The US trade war with China has targeted communications giant Huawei. Concerns are being raised about whether the company can survive the restrictions the current administration is placing not only on the company, but also those who supply it.
This strong US position has echoed around the globe. The EU and Australia have joined in expressing concerns or banning the company from sensitive contracts. In the UK, leaked security briefings led to the downfall of a minister.
Although Huawei is more than a supplier of mobile phone handsets, our briefing is focused on this part of their business.
Huawei’s mobile market share is growing
Huawei has developed from a small operation cloning Cisco routers into a major player in the mobile market. It’s products have evolved from simple, inexpensive mobile handsets into sophisticated smartphones with industry leading features.
Although the global mobile market is experiencing a downturn, Huawei has bucked the trend. In Q1 2019, the company shipped 20 million more units than it did in the same period 12 months before, contributing to a growth in its market share. It’s passed Apple, the largest handset manufacturer headquartered in the US.
The Americas’ contribution to revenue is less than 10 percent
Very little of Huawei’s revenue comes from the Americas, not even reaching double digits yet. There is strong growth in the market, although starting from so far back suggests it may not be a significant contributor for some time to come. A ban on sales in the US may be inconvenient, but is unlikely to cause significant harm on its own.
R&D investment could be Huawei’s saving grace
The greater concern comes from the extra-territorial restrictions the US is imposing. This has led to Google and ARM both withdrawing their support for a company they’ve worked closely with in the past. It faces the prospect of losing key pillars of its technology.
Although this may be a short-term problem, longer term the company may ride out the storm. Huawei invests substantial amounts of its revenues in R&D and allocates a large proportion of its staff to the task. It holds over 80,000 patents worldwide and has stated publicly it’s been working on its own operating system and chipsets. Losing technology from Google or ARM may simply accelerate plans it already had to become less dependent on external players.
More than mobile handsets
A little over half of Huawei’s revenues and profits come from non-consumer markets. With 5G networks being rolled out, the company had anticipated increasing sales as it deployed infrastructure to carriers. While losing access to lucrative US and EU markets may limit growth, there are other “non-Western” markets where Huawei is likely to find favour.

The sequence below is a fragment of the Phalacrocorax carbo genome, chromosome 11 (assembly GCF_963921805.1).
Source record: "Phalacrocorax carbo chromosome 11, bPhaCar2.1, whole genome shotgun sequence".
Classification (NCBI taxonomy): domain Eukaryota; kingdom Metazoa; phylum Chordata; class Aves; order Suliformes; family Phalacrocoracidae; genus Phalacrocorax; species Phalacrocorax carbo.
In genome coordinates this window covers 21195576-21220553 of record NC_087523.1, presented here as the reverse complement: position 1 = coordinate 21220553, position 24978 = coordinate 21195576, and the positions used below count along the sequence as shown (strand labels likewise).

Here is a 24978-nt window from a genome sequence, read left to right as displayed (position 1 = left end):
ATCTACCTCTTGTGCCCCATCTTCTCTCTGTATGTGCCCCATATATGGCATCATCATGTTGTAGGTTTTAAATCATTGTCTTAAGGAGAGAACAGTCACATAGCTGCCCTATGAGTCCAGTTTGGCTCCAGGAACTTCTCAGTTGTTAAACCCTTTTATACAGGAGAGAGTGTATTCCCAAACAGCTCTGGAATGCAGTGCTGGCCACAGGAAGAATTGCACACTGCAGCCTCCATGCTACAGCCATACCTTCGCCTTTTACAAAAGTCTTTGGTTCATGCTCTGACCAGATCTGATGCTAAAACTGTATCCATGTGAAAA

China will save Huawei from short-term misery
The Chinese state’s involvement in Huawei is the origin of many of the concerns coming from the US. Although it claims to be a form of co-operative where the business is ultimately owned by its employees, a lack of full transparency has left room for doubt.
Whether the Chinese government does or does not hold a controlling stake in the business is irrelevant. Although there has been market liberalisation, the country is ruled under a system of “Socialism with Chinese Characteristics”. With five year plans, long tenures in leadership and investment that spans more than the typical US two-year election cycle, there is a culture of making decisions that are less about short-term reactions to events and more about long-term, even inter-generational strategy.
It is unlikely the Chinese leadership will allow a flagship company to suffer substantial damage from a relatively short-term blip. While the West’s media is distracted with a trade war, China continues to court new and emerging markets, particularly with investments in the Belt and Road initiative.
Conclusion: short-term pain may be overplayed
In the short-term there will be damage to Huawei, although suggestions the sanctions have killed the business are overstated. Losing access to technology such as Google’s Android ecosystem and the ARM chipset will hurt sales and cost marketshare. However, the high levels of investment in research and development, together with a relatively low exposure to unfriendly markets, could help it to weather the storm.
Longer-term, the break with technologies sourced from a West-Centric industry could stimulate innovation. It may even lead to a new Asia-Centric technology ecosystem that unlocks US dominance.